May 28, 2008
NOAA's Integrated Ocean Observing System (IOOS) is awarding $1.6 million in fiscal year 2008 competitive funding to Woods Hole Oceanographic Institution for support of ocean observing efforts in New England. Approximately $1.2 million will support the operation of the Northeastern Regional Coastal Ocean Observing System (RCOOS) and be distributed by Woods Hole to seven regional academic institutions. The remaining $400,000 distribution will support activities of the Regional Association (RA), principally including long-range planning.
Nine different organizations are working together in support of the Northeastern Regional Coastal Observing System, with seven receiving funding support from the RCOOS grant, including the Gulf of Maine Ocean Observing System ($90,000); the University of Connecticut ($274,787); the University of New Hampshire ($115,000); the University of Maine ($560,000); the University of Massachusetts at Dartmouth ($80,000); and the University of Rhode Island ($50,000). Also receiving funding from the RCOOS grant as part of the consortium is the Bedford Institute of Oceanography ($30,000) in Dartmouth, Nova Scotia. The Woods Hole Oceanographic Institution and the Northeast Fisheries Science Center are participating in the observing system operational grant at no cost.
The complementary planning grant will be directed by the Board of Directors of the Northeastern Regional Association of Coastal Ocean Observing Systems (NERACOOS). Woods Hole senior scientist John Trowbridge will coordinate the overall New England efforts.
“Regional partnerships are critical to the success of a national Integrated Ocean Observing System,” said Zdenka Willis, NOAA IOOS program director. “With increased understanding of our oceans and coasts comes an increased ability to keep our nation safe, our economy secure, and our environment healthy and productive.”
“This agreement represents another big step forward for the Integrated Coastal and Ocean Observing System, as called for in the President’s Ocean Action Plan,” said retired Navy Vice Admiral Conrad C. Lautenbacher, Ph.D., Under Secretary of Commerce for Oceans and Atmosphere and NOAA Administrator. “This year’s award is a great example of NOAA’s dedication to our ocean and coastal observing capacity, as well as our commitment to work with our regional partners.”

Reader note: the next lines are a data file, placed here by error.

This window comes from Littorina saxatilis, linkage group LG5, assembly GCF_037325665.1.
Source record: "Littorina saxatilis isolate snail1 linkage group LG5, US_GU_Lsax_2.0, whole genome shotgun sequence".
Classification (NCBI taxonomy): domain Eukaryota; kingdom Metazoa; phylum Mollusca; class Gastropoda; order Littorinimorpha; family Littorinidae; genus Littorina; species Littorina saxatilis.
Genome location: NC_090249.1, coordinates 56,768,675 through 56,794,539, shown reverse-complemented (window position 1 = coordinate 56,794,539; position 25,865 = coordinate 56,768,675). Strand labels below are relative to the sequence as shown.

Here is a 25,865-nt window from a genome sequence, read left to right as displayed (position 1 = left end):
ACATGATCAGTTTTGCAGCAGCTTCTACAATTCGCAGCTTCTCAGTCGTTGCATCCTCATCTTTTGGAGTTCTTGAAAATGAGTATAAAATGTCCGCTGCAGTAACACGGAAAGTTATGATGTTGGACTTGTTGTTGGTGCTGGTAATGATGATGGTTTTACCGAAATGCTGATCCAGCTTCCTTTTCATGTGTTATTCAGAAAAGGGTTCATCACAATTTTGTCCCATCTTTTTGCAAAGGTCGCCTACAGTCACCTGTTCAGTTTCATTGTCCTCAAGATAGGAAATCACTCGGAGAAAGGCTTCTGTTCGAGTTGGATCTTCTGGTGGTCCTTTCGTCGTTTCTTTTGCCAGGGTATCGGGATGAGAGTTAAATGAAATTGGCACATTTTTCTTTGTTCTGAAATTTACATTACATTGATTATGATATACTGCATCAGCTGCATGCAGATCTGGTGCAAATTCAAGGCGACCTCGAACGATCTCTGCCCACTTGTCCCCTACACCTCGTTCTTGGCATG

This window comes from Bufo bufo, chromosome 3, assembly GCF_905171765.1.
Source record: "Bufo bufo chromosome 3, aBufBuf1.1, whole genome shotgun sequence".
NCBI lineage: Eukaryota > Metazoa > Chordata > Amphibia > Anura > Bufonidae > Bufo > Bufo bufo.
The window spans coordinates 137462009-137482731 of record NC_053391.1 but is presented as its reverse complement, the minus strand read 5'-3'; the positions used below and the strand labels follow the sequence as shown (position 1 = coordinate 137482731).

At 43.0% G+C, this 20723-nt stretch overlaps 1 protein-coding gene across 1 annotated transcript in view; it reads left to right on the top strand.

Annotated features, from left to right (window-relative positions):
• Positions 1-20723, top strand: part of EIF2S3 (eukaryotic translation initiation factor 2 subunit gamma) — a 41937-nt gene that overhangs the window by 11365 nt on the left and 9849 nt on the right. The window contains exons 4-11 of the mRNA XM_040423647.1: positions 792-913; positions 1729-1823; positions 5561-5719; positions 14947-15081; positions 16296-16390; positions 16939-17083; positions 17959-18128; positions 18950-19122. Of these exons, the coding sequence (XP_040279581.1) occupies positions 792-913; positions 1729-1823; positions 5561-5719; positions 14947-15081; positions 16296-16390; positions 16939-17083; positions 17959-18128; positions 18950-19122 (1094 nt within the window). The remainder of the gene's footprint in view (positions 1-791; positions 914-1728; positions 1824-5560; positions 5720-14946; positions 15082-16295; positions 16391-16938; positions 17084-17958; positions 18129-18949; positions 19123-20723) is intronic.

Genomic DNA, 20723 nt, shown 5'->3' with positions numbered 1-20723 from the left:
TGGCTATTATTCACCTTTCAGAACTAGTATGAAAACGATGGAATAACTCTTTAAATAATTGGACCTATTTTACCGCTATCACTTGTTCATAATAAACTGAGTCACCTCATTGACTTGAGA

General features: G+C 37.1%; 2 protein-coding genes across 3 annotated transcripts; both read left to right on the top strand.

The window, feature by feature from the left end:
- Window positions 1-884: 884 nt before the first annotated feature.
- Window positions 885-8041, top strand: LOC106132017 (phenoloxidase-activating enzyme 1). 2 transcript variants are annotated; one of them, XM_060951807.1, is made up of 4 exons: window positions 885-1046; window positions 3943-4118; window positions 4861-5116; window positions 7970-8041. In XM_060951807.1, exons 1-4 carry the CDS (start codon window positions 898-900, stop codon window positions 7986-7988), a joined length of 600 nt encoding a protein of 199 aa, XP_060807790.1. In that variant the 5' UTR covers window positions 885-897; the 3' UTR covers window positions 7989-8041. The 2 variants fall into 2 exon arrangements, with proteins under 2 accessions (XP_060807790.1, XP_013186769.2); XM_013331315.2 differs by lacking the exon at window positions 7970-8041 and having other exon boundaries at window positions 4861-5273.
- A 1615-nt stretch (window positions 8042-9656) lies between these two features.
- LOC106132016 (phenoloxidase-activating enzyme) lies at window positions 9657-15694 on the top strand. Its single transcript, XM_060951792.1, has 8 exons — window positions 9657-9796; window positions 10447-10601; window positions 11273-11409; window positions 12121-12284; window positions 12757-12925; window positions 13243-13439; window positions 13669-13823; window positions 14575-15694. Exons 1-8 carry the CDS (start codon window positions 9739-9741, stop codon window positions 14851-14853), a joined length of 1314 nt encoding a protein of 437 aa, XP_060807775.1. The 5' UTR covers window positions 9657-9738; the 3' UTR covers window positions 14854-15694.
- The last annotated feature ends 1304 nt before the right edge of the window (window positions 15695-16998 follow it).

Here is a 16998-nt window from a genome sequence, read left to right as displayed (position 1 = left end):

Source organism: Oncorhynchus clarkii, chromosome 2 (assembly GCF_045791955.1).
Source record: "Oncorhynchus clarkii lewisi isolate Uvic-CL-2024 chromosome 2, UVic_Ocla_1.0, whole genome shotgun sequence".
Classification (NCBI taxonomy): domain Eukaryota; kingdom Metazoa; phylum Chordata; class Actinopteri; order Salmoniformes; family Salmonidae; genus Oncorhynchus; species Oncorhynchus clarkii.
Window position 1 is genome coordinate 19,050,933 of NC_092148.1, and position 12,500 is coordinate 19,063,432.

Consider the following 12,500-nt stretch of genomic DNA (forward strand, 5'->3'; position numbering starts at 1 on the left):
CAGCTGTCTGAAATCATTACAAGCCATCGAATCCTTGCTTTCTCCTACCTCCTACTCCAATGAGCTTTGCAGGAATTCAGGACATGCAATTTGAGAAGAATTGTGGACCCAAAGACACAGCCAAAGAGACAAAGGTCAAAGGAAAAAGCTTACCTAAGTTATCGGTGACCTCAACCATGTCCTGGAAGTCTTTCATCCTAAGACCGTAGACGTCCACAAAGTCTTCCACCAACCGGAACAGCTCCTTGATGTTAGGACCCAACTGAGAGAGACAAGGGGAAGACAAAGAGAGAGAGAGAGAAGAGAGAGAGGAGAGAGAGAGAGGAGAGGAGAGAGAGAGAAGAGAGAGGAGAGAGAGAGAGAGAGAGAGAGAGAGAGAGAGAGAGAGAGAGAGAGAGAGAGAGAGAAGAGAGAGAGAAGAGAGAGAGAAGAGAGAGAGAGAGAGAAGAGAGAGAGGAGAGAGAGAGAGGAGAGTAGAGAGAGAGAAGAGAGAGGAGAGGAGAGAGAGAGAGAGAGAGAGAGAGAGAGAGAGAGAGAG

The aims are to maintain and enhance regional ocean and coastal observations; make regional ocean data universally available for access and use; identify and prioritize future regional needs for ocean information; and monitor, understand and predict environmental conditions so decision-makers can protect the ocean environment, promote its wise use and minimize impacts of severe weather and other natural hazards.
The Northeastern United States consortium is one recipient in an anticipated series of IOOS grants across the nation this year, totaling $20.4 million. These grants will support the continuation of 17 multi-year projects awarded in 2007, as well as new efforts in 2008.
This money supports NOAA’s efforts to develop a national IOOS, a vital tool for tracking, predicting, managing, and adapting to changes in our coastal and ocean environments. This network of people and technology is pulling coastal and ocean data and information together, so that it is easily accessible from one source and can be used by scientists and decision-makers to get a ‘bigger picture’ view of environmental change.
The National Oceanic and Atmospheric Administration, an agency of the U.S. Commerce Department, is dedicated to enhancing economic security and national safety through the prediction and research of weather and climate-related events and information service delivery for transportation, and by providing environmental stewardship of our nation's coastal and marine resources. Through the emerging Global Earth Observation System of Systems (GEOSS), NOAA is working with its federal partners, more than 70 countries and the European Commission to develop a global monitoring network that is as integrated as the planet it observes, predicts and protects.